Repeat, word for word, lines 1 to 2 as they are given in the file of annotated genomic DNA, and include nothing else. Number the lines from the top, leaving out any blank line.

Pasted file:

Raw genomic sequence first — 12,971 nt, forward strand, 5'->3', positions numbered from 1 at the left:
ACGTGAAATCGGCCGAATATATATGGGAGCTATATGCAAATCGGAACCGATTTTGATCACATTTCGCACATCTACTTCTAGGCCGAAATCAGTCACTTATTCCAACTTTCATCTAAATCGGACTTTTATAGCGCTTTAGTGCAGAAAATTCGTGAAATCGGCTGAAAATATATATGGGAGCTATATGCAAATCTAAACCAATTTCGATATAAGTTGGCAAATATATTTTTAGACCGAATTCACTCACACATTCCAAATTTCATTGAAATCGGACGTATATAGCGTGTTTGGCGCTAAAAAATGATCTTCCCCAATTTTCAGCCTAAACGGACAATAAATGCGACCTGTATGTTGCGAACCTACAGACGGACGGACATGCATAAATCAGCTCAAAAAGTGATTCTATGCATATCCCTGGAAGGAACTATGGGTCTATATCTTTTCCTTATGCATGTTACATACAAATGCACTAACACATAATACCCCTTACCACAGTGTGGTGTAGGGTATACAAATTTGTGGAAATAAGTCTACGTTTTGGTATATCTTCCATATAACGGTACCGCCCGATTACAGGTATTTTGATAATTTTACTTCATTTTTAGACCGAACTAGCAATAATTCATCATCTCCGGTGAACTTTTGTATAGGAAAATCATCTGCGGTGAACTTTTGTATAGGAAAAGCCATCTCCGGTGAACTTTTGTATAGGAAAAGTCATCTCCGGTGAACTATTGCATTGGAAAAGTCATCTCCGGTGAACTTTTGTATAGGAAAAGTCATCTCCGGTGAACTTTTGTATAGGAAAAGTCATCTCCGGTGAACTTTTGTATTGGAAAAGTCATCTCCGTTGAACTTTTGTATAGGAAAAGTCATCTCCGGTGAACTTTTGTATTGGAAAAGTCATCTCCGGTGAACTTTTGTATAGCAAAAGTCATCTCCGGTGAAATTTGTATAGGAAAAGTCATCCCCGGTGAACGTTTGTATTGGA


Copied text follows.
Raw genomic sequence first — 12,971 nt, forward strand, 5'->3', positions numbered from 1 at the left:
ACGTGAAATCGGCCGAATATATATGGGAGCTATATGCAAATCGGAACCGATTTTGATCACATTTCGCACATCTACTTCTAGGCCGAAATCAGTCACTTATTCCAACTTTCATCTAAATCGGACTTTTATAGCGCTTTAGTGCAGAAAATTCGTGAAATCGGCTGAAAATATATATGGGAGCTATATGCAAATCTAAACCAATTTCGATATAAGTTGGCAAATATATTTTTAGACCGAATTCACTCACACATTCCAAATTTCATTGAAATCGGACGTATATAGCGTGTTTGGCGCTAAAAAATGATCTTCCCCAATTTTCAGCCTAAACGGACAATAAATGCGACCTGTATGTTGCGAACCTACAGACGGACGGACATGCATAAATCAGCTCAAAAAGTGATTCTATGCATATCCCTGGAAGGAACTATGGGTCTATATCTTTTCCTTATGCATGTTACATACAAATGCACTAACACATAATACCCCTTACCACAGTGTGGTGTAGGGTATACAAATTTGTGGAAATAAGTCTACGTTTTGGTATATCTTCCATATAACGGTACCGCCCGATTACAGGTATTTTGATAATTTTACTTCATTTTTAGACCGAACTAGCAATAATTCATCATCTCCGGTGAACTTTTGTATAGGAAAATCATCTGCGGTGAACTTTTGTATAGGAAAAGCCATCTCCGGTGAACTTTTGTATAGGAAAAGTCATCTCCGGTGAACTATTGCATTGGAAAAGTCATCTCCGGTGAACTTTTGTATAGGAAAAGTCATCTCCGGTGAACTTTTGTATAGGAAAAGTCATCTCCGGTGAACTTTTGTATTGGAAAAGTCATCTCCGTTGAACTTTTGTATAGGAAAAGTCATCTCCGGTGAACTTTTGTATTGGAAAAGTCATCTCCGGTGAACTTTTGTATAGCAAAAGTCATCTCCGGTGAAATTTGTATAGGAAAAGTCATCCCCGGTGAACGTTTGTATTGGA